by Ajay Talwar

Comet ISON was discovered by Vitali Nevski & Artyom Novichonok in September 2012, when it was at a distance of 6au from Sun. Soon after discovery it was detected in some pre-discovery images too. Astronomers calculated the orbit of this new discovery and found that:

  1. It was a new comet coming from the outer reaches of the Solar System, the Oort Cloud.
  2. Discovered at such a great distance the comet was intrinsically bright.
  3. ISON would become a Sungrazer comet, passing very close to fiery atmosphere of the Sun later near its perihelion.

Pretty soon the comet was catapulted to a glorious status all over the world. In a matter of weeks it was being touted to be the “Comet of the Century” by the attention seeking media (just in the 13th year of the century). Astronomers were sceptical about the euphoria and rightfully so. The comet would be a good study nevertheless.

2013-11-07 Comet ISONComet ISON. Photo by  Ajay Talwar

In April 2013, when ISON was about 4au from Sun, I was quite surprised to receive an invitation to attend a Consultation Workshop on ISON Comet, to be held at the Homi Bhabha Centre for Science Education, Mumbai (HBCSE). The convenor organisations of the workshop were All India Peoples Science Network (AISPN), HBCSE, Vigyan Prasar, and Navnirmiti. At the consultation workshop I met about two dozen persons from various institutes and individuals from all over India, professional astrophysicists, amateur astronomers, science educators, science educators, science popularisers, communication designers and artists. It was quite a diverse gathering. We deliberated for two days and a night.

In the meeting, it was decided that the arrival of the Comet ISON provided a very good opportunity to launch a massive campaign. The excitement in tracking the comet, and the opportunity it provides for several science activities by children in the learning-by-doing mode, as well as the long-term potential of such an effort to develop an interest in them in watching objects in the night-sky. The apparition of ISON could well become a vehicle on which science could be taken to the far flung corners of India.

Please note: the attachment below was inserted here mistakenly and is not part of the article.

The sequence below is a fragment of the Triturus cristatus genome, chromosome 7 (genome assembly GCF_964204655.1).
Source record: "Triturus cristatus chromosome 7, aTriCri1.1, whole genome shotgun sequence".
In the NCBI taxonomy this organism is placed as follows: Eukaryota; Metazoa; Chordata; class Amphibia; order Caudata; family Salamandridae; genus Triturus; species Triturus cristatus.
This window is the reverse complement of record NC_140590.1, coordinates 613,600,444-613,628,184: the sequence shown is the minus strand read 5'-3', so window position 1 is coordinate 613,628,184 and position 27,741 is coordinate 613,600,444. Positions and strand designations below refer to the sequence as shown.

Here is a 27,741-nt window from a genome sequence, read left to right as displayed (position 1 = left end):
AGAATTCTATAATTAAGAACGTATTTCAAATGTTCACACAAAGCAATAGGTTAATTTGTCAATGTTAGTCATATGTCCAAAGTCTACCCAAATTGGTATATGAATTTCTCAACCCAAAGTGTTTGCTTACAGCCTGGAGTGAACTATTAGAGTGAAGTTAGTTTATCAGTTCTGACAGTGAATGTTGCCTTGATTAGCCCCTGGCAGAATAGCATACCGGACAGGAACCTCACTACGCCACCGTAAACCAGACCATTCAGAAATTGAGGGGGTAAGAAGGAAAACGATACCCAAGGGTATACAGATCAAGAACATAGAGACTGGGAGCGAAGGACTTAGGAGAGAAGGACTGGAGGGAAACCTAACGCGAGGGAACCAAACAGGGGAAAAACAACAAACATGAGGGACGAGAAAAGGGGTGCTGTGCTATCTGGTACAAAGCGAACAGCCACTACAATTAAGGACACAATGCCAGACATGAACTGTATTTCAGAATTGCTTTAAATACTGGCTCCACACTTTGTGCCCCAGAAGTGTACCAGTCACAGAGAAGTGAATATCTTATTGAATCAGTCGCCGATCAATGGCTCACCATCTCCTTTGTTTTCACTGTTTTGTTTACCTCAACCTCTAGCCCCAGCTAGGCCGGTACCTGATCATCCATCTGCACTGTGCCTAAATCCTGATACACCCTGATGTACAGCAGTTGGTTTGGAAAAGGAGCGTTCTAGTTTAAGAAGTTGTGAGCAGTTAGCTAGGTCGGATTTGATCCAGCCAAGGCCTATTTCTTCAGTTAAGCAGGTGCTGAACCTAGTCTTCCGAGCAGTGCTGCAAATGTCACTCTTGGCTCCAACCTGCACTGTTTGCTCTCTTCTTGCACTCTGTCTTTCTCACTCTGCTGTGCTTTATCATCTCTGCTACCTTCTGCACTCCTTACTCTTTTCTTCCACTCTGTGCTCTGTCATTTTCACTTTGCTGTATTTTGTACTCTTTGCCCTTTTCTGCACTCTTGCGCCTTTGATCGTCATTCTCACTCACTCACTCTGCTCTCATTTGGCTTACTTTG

It was decided to produce resource material in printed and digital forms that would be publicly available on a web portal, and plan a cascading series of training workshops for resource persons, in order to reach a large number of children nation-wide in each district. It was also decided to form a co-ordination committee, and constitute an advisory panel.

India is a large country, and with an even larger population. Slowly the numbers involved sank in my mind. The amount of effort needed to reach the number of children in each district of India would be astronomical. Thankfully, I was given the relatively easy task of technical support.

The campaign was christened “EYES on ISON”. We had seven months before ISON would reach its perihelion at the end of November 2013.

The road map for these seven months was completed at the consultation workshop. It was emphasised that the content of the campaign should be relevant even after the comet had come and gone. The activities like watching the sky should become a routine for children reached by the campaign.

The campaign took off with the dedicated efforts of the initial diverse bunch of people who had met at Mumbai. There was no promise of remuneration or rewards. Looking at the intense efforts, funds were promised from various governmental sources.